The Australian Light Horse at War

By Lt Col Edwin L. Kennedy Jnr . US Army

…not commonly known are the contributions the Australians made to the conduct of war…
There exist no examples of the British cavalry doing the same, although their doctrine provided for such actions…

…One of these contributions was the temporary restoration of tactical mobility as a technique to the battlefield. However, they were not responsible for the propagation of the incorrect lessons, although they may have fallen victim to the same lessons. Such lessons include the dependence upon the horse for continued tactical mobility on the modern battlefield using a very specific and limited experience in the Middle East. What is significant about their participation in the Middle East is their particular approach to war.
The Australian approach to war was a result of their particular geographic and cultural conditions. At the turn of the century, the Australians were imbued with values now attributed to the typical Australian. The effects of the Australian pastoralist on their society were important in developing pioneering traits. Even those Australians who were not from the outback enshrined these values so that it became an accepted ideal of all Australians.
While a large number of the Australians were not from the outback, they all shared an affiliation with their Walers. Perhaps it was a sign of the times, but the horse was important to the Australians who used them as livelihood in the outback and for transportation. The familiarity of the Australians with their horses became an attribute during the conflicts in which they participated, both in South Africa and in the Middle East. This familiarization with horses reflected a general set of rural values that Australians developed as part of their cultural traits.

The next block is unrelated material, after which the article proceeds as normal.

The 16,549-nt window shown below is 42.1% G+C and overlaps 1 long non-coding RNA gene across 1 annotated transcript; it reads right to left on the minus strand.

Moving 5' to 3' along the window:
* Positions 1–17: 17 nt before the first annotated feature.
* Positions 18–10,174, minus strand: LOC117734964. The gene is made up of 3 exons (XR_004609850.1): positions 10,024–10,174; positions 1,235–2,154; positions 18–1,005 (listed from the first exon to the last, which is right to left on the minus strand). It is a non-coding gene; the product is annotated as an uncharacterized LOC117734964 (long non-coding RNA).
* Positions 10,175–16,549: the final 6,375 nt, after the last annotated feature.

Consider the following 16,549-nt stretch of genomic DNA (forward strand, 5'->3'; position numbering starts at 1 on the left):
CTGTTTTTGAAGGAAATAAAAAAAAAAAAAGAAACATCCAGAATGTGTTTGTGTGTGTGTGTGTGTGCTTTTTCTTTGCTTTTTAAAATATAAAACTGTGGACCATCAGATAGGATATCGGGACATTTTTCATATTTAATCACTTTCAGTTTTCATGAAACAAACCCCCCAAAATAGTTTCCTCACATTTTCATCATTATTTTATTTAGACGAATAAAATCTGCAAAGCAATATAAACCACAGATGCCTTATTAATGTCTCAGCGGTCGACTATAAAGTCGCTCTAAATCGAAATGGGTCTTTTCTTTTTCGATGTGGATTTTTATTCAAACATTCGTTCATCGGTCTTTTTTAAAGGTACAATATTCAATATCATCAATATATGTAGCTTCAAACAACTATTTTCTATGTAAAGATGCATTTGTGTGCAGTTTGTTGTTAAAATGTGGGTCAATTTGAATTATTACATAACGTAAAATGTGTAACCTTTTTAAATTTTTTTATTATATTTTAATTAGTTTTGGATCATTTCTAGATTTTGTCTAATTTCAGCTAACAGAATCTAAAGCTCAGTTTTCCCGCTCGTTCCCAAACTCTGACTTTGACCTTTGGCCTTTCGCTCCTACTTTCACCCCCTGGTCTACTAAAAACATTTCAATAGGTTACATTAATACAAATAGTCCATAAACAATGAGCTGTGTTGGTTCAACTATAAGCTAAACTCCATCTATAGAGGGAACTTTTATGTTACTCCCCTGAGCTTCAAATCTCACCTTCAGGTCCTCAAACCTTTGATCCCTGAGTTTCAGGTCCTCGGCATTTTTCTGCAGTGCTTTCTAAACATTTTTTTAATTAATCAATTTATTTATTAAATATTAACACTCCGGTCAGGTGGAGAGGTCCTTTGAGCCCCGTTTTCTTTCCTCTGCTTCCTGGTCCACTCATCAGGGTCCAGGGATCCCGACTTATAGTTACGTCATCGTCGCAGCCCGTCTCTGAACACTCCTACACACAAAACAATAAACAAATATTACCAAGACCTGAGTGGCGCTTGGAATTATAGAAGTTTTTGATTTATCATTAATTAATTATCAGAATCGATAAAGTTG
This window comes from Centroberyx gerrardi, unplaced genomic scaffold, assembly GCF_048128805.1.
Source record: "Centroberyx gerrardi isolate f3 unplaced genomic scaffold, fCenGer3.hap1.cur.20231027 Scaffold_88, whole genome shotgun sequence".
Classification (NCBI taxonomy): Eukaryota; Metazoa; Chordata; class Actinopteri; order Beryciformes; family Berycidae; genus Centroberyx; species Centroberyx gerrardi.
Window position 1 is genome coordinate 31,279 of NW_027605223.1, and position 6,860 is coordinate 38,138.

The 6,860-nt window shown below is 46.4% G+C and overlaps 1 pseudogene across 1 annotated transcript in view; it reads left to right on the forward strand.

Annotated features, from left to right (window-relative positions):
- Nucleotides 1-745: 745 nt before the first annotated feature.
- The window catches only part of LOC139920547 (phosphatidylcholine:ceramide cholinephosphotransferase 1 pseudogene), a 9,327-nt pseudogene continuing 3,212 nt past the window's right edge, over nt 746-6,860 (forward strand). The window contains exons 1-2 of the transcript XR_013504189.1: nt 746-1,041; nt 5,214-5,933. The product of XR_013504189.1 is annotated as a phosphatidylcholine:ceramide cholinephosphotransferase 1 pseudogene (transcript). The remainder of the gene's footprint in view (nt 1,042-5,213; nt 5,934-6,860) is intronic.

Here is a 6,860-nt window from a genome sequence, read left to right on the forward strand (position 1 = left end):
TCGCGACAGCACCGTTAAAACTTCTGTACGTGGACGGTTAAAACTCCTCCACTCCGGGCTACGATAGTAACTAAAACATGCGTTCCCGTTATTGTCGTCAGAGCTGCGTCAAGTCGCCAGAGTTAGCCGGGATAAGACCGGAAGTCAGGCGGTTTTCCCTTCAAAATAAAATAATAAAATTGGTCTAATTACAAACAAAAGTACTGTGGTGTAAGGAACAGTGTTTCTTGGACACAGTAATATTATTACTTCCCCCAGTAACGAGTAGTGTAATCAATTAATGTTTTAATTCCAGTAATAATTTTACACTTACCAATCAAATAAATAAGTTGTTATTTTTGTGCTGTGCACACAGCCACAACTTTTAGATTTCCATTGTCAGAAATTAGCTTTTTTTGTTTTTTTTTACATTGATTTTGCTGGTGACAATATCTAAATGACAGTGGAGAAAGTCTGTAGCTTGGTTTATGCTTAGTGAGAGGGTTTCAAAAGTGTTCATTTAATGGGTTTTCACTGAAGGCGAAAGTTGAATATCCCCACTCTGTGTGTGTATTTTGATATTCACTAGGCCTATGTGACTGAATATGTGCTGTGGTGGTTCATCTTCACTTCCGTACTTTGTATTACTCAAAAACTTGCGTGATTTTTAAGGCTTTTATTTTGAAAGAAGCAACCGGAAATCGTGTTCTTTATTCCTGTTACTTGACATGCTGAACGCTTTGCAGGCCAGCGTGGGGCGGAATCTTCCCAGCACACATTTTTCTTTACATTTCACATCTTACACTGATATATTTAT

Graves of two men who were among the last of the 1st Light Horse Regiment killed in the Middle East campaign. Even in death the regiment regarded the soldier and his horse as a team.
The joint conduct of the Boer War with the British Army gave the Australians a jaundiced look at the British method of operations. What came out of the Boer War was a heightened appreciation for the Australian’s skills by the British and the Australians themselves. Significant to the Australians was the experience gained by its army, which fought entirely as mounted infantry in South Africa. This experience provided a powerful basis for the approach to the military and the preparations for the next war.
The Boer War served to justify the Australian tactical methods and made the Australians wary of the British, who failed to adapt quickly enough. The Australians gained an insight into the differences between their methods and those of the British. Some differences were deeply rooted in cultural development such as their respective views of discipline.
While discipline in the British Army was manifested in a number of forms to include saluting and dress, the Australians rejected these formalities and considered traits such as loyalty to their “mates” and deeds as the true demonstrations of discipline. This difference was not always understood by their British cousins with whom they worked in the Middle East and Europe and was a source of friction between them.
The conduct of the war in the Middle East quite clearly demonstrates examples of how the Australian traits were practiced successfully. The campaign in Egypt and Palestine forms an interesting example since both the British and Australian mounted forces fought against the same enemy there. Both faced very similar conditions, such as the terrain, weather and the general situation. The British demonstrated that they could not exercise the same initiative and flexibility as the Australians when all other factors were alike. On the contrary, while it was not the intent of this study to prove such, the British clearly demonstrated inflexibility.